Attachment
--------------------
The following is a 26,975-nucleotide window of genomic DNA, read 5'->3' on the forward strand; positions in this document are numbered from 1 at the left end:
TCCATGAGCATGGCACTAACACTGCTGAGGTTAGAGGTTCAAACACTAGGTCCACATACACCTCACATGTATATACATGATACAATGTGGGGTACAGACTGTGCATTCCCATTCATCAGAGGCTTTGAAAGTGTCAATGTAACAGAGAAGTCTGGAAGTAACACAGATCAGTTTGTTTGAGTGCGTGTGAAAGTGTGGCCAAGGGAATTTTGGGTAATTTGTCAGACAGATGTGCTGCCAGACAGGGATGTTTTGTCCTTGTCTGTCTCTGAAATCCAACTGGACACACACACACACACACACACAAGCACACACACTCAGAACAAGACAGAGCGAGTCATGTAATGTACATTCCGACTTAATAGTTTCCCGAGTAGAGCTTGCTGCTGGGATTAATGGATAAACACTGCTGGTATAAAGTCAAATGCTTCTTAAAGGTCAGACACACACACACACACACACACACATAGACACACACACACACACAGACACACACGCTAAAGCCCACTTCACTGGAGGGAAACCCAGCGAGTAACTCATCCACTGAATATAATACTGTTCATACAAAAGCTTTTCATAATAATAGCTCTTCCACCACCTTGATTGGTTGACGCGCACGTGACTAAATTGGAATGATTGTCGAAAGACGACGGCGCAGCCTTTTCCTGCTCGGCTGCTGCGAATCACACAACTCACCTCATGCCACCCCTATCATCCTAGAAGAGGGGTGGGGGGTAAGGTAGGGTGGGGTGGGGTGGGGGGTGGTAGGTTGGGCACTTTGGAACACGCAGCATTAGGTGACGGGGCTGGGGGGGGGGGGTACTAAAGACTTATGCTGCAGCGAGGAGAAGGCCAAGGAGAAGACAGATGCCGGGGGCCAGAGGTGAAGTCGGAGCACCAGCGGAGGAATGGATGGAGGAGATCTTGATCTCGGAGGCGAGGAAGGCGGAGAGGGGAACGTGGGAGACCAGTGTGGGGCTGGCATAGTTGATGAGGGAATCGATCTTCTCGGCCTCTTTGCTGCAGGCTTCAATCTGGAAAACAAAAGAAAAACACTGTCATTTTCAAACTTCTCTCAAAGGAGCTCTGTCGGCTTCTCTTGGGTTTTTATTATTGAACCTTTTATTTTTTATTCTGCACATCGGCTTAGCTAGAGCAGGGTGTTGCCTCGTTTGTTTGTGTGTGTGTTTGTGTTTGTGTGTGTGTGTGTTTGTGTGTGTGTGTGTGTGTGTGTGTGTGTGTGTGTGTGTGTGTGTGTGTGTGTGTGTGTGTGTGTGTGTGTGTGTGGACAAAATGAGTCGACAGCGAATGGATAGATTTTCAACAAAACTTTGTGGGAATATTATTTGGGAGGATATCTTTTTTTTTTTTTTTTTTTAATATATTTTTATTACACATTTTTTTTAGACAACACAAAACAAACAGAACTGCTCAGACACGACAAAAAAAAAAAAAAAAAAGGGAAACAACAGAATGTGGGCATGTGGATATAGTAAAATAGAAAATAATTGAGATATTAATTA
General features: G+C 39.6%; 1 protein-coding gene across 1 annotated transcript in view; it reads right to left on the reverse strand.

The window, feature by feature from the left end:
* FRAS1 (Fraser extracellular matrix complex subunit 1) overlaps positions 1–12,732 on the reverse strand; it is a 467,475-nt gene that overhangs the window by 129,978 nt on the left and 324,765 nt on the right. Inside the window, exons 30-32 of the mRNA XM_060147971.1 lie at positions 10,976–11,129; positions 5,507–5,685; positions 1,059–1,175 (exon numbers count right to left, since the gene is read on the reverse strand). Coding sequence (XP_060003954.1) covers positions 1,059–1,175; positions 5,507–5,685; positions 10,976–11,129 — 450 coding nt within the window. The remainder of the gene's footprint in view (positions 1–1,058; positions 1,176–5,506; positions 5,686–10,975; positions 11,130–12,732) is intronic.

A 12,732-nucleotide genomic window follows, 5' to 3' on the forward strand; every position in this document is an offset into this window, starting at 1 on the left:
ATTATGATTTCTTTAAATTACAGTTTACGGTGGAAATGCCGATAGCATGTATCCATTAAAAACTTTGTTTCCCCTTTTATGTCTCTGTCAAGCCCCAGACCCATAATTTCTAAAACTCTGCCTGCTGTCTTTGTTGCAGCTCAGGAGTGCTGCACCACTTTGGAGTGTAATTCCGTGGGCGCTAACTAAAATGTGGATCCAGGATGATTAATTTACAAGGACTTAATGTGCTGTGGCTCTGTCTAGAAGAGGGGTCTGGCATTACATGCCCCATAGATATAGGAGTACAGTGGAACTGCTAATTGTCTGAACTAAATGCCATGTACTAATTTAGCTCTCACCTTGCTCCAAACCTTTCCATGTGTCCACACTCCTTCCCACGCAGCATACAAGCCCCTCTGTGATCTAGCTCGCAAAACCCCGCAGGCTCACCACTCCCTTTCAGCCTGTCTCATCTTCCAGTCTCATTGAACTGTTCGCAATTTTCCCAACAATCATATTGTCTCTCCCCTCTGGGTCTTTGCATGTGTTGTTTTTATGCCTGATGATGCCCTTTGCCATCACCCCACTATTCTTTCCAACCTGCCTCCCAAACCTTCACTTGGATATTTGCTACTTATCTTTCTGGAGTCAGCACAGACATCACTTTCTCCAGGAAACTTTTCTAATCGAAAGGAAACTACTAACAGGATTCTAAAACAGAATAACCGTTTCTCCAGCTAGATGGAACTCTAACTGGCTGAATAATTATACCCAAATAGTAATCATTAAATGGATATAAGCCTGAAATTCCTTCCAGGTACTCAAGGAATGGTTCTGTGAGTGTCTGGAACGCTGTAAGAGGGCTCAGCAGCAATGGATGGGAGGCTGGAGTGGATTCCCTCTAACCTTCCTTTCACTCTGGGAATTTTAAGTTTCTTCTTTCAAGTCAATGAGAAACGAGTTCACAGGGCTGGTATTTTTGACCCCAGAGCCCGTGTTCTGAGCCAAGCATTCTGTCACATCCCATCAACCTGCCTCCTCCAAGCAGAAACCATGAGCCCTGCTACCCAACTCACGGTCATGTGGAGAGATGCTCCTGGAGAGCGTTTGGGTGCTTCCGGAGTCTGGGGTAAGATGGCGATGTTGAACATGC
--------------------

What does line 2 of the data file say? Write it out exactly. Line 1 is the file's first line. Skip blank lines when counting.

TCCATGAGCATGGCACTAACACTGCTGAGGTTAGAGGTTCAAACACTAGGTCCACATACACCTCACATGTATATACATGATACAATGTGGGGTACAGACTGTGCATTCCCATTCATCAGAGGCTTTGAAAGTGTCAATGTAACAGAGAAGTCTGGAAGTAACACAGATCAGTTTGTTTGAGTGCGTGTGAAAGTGTGGCCAAGGGAATTTTGGGTAATTTGTCAGACAGATGTGCTGCCAGACAGGGATGTTTTGTCCTTGTCTGTCTCTGAAATCCAACTGGACACACACACACACACACACACAAGCACACACACTCAGAACAAGACAGAGCGAGTCATGTAATGTACATTCCGACTTAATAGTTTCCCGAGTAGAGCTTGCTGCTGGGATTAATGGATAAACACTGCTGGTATAAAGTCAAATGCTTCTTAAAGGTCAGACACACACACACACACACACACACATAGACACACACACACACACAGACACACACGCTAAAGCCCACTTCACTGGAGGGAAACCCAGCGAGTAACTCATCCACTGAATATAATACTGTTCATACAAAAGCTTTTCATAATAATAGCTCTTCCACCACCTTGATTGGTTGACGCGCACGTGACTAAATTGGAATGATTGTCGAAAGACGACGGCGCAGCCTTTTCCTGCTCGGCTGCTGCGAATCACACAACTCACCTCATGCCACCCCTATCATCCTAGAAGAGGGGTGGGGGGTAAGGTAGGGTGGGGTGGGGTGGGGGGTGGTAGGTTGGGCACTTTGGAACACGCAGCATTAGGTGACGGGGCTGGGGGGGGGGGGTACTAAAGACTTATGCTGCAGCGAGGAGAAGGCCAAGGAGAAGACAGATGCCGGGGGCCAGAGGTGAAGTCGGAGCACCAGCGGAGGAATGGATGGAGGAGATCTTGATCTCGGAGGCGAGGAAGGCGGAGAGGGGAACGTGGGAGACCAGTGTGGGGCTGGCATAGTTGATGAGGGAATCGATCTTCTCGGCCTCTTTGCTGCAGGCTTCAATCTGGAAAACAAAAGAAAAACACTGTCATTTTCAAACTTCTCTCAAAGGAGCTCTGTCGGCTTCTCTTGGGTTTTTATTATTGAACCTTTTATTTTTTATTCTGCACATCGGCTTAGCTAGAGCAGGGTGTTGCCTCGTTTGTTTGTGTGTGTGTTTGTGTTTGTGTGTGTGTGTGTTTGTGTGTGTGTGTGTGTGTGTGTGTGTGTGTGTGTGTGTGTGTGTGTGTGTGTGTGTGTGTGTGTGTGTGTGTGTGGACAAAATGAGTCGACAGCGAATGGATAGATTTTCAACAAAACTTTGTGGGAATATTATTTGGGAGGATATCTTTTTTTTTTTTTTTTTTTAATATATTTTTATTACACATTTTTTTTAGACAACACAAAACAAACAGAACTGCTCAGACACGACAAAAAAAAAAAAAAAAAAGGGAAACAACAGAATGTGGGCATGTGGATATAGTAAAATAGAAAATAATTGAGATATTAATTA